As I work on moss and research modern processor design patterns and techniques, I am also looking for patterns and techniques from the past that, for one reason or another, have not persisted into our modern machines. While on a run this week, I was listening to an old Oxide and Friends episode where Bryan, Adam, and crew were reminiscing on the SPARC instruction set architecture (ISA). SPARC is a reduced instruction set computer (RISC) architecture originally developed by Sun Microsystems, with the first machine, the SPARCstation1 (a.k.a. Sun 4/60, a.k.a Campus), being delivered in 1987. It was heavily influenced by the early RISC designs from David Patterson and team at Berkeley in the 1970s and 1980s, which is the same lineage from which RISC-V has evolved. Given the decision to base moss on the RISC-V RV64I ISA, I was interested to learn more about the history and finer details of SPARC.

The episode discusses a number of interesting attributes of the architecture, as well as some issues in specific implementations, but one in particular stuck out to me: register windows. As it turns out, register windows were not an innovation of SPARC, but rather a feature inherited from those early Berkeley RISC designs. In fact, the very first design, RISC I, describes register windows as a prominent component of making the simplified processor design feasible for legitimate computation.

“It would appear that such constraints would result in a machine with substantially poorer code density or poorer performance or both. In spite of these constraints, the resulting architecture competes favorably with other state-of-the-art machines such as VAX 11/780. This is largely because of an innovative new scheme of register organization we call overlapped register windows.

- David A. Patterson and Carlo H. Sequin. 1998. RISC I: a reduced instruction set VLSI computer. (Page 217)

Conventions for Register Use Link to heading

I have previously written about how RISC-V uses registers, as well as what happens when we run out of registers. Additionally, we recently explored the Verilog implementation of the moss register file. As a brief recap, registers are the fastest memory available to a processor, and thus the most desirable location to store data. However, they are also typically the smallest memory, with RISC-V supporting 32 general purpose registers (GPRs) in most architectures; RV32E being the exception with 16 GPRs.

As detailed in the aforementioned posts, one important use of registers is passing data from one procedure to another. To do so, there needs to be an agreed upon convention for which registers the callee procedure (i.e. the one being called) may manipulate and not restore, and which must be restored prior to returning. Data in registers in the former category need to be persisted to a secondary location, such as L1-L3 cache or RAM, so that they can be recovered after control returns from the callee procedure. Registers in this group are referred to as caller-saved while those that must be restored are referred to as callee-saved Additionally, both the caller and callee procedures need to know what registers are used for passing arguments, and which are used for returning them. The table in this post outlines which of the 32 GPRs in RISC-V are preserved across calls and which are not.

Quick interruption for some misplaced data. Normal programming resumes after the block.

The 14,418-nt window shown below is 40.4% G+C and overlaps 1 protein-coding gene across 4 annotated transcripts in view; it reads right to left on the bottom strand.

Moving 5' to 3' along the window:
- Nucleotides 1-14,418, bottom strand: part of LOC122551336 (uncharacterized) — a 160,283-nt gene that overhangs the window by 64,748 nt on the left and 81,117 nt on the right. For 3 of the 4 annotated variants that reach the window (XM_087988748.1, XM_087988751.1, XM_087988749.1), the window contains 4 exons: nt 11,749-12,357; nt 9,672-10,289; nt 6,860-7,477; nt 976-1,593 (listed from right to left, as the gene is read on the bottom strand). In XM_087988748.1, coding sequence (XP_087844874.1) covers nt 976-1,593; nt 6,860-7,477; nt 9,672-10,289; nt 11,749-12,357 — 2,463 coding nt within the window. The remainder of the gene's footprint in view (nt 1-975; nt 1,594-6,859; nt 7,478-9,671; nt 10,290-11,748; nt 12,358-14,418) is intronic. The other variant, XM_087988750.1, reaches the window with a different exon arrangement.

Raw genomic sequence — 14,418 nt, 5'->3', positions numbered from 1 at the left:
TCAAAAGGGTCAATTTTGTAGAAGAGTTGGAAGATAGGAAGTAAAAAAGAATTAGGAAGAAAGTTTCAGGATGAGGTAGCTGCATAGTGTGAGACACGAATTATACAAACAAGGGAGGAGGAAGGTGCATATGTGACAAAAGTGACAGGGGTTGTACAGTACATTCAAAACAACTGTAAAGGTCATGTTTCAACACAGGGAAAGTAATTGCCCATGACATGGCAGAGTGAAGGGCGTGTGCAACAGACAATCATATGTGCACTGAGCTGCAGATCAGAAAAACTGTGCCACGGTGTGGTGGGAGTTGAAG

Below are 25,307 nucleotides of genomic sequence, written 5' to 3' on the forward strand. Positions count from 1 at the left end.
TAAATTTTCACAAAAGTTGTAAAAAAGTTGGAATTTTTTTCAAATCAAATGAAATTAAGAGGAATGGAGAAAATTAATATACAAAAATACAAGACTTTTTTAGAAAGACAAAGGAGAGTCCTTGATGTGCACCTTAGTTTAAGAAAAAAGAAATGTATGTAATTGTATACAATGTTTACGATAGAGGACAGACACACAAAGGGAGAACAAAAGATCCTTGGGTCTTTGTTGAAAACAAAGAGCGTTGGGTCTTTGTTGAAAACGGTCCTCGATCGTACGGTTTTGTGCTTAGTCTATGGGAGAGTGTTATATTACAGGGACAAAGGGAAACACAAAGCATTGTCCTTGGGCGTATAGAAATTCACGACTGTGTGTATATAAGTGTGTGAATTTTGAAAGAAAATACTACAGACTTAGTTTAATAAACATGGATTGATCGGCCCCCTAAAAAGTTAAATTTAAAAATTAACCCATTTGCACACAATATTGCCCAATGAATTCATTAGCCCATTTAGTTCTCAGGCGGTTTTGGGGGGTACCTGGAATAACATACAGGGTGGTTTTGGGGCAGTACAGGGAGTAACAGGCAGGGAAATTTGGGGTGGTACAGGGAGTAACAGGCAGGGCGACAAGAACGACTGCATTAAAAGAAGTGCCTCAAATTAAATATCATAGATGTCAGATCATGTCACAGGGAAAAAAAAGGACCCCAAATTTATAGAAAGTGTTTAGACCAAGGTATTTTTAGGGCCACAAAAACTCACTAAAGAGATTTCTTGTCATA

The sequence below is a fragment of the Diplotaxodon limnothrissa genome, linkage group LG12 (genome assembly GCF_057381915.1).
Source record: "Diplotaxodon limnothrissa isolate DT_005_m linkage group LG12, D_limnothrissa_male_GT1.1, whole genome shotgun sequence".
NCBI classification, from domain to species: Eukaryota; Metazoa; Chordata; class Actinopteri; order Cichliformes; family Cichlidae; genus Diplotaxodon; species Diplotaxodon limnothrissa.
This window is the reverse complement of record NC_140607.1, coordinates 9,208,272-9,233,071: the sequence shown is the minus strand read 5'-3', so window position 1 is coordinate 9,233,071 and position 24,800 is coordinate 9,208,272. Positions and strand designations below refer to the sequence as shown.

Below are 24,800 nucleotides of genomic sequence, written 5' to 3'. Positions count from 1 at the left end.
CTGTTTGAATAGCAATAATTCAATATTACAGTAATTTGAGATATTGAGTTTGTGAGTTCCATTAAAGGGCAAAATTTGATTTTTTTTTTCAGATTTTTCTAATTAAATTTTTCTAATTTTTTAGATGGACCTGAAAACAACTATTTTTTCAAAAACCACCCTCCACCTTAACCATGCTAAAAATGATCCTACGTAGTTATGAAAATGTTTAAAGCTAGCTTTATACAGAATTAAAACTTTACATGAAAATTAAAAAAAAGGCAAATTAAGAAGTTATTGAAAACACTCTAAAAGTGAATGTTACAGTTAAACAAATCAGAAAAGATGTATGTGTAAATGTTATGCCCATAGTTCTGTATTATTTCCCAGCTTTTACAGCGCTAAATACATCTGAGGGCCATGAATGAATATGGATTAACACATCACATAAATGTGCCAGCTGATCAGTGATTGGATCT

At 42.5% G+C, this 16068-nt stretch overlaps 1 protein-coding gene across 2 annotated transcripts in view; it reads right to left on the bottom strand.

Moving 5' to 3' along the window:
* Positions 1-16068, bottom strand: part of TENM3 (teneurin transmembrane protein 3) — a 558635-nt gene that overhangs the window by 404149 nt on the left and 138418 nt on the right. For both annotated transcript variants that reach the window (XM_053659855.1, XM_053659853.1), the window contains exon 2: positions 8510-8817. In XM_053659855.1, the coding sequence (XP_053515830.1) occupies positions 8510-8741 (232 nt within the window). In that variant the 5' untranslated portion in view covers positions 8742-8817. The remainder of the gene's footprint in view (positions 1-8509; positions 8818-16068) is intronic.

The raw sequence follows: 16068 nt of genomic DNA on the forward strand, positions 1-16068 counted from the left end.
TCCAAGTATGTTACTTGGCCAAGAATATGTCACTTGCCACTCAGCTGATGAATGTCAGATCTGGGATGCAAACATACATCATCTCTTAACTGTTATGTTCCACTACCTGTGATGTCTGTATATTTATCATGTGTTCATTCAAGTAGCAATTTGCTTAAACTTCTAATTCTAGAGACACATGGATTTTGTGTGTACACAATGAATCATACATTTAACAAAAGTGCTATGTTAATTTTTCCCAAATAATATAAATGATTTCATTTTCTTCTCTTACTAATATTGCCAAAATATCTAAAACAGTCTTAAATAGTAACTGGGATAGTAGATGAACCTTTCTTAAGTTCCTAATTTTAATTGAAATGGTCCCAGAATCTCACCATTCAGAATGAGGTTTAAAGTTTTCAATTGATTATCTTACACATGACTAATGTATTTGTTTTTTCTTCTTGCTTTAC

A History of Register Windows Link to heading

One of the key insights in the development of the RISC architecture was the fact that the performance of a processor could be improved by supporting a small set of instructions that could be executed quickly and executing more of them. We have previously discussed the CPU performance equation, which includes the number of instructions required to define a program in the numerator (Instruction Count), meaning that, as one would expect, driving up the instruction count means worse performance. However, the RISC architecture is able to offset this increase with a larger decrease in cycles per instruction (CPI), which is also a factor in the numerator, thus driving the overall CPU time down.

Naturally, Patterson & Sequin were interested in identifying which operations in high-level languages (they evaluated C and Pascal) resulted in the largest number of RISC instructions required. If common operations in high-level languages reached a certain threshold in number of instructions required, the offset in decreased CPI may not have been enough to improve overall performance. Through their analysis, they identified the procedure call as the most expensive.

“Using procedures involves two groups of time-consuming operations: saving or restoring registers on each CALL or return, and passing parameters and results to and from the procedure. Because our measurements on high-level language programs indicate that local scalars are the most frequent operands, we wanted to support the allocation of locals in registers.”

- David A. Patterson and Carlo H. Sequin. 1998. RISC I: a reduced instruction set VLSI computer. (Page 218)

With this being the case, they asked the logical question: how could we eliminate some of this overhead? Interestingly, they were not the first to ask this question. Their paper sites two contemporaries when introducing register windows. The first is a lecture from Forest Baskett in 1978, which appears to have been lost to the sands of time. However, Baskett has had quite the illustrious career, founding the Western Research Laboratory at Digital Equipment Corporation (DEC) and serving as CTO at Silicon Graphics, Inc. (SGI), two companies that have been well chronicled in computing lore.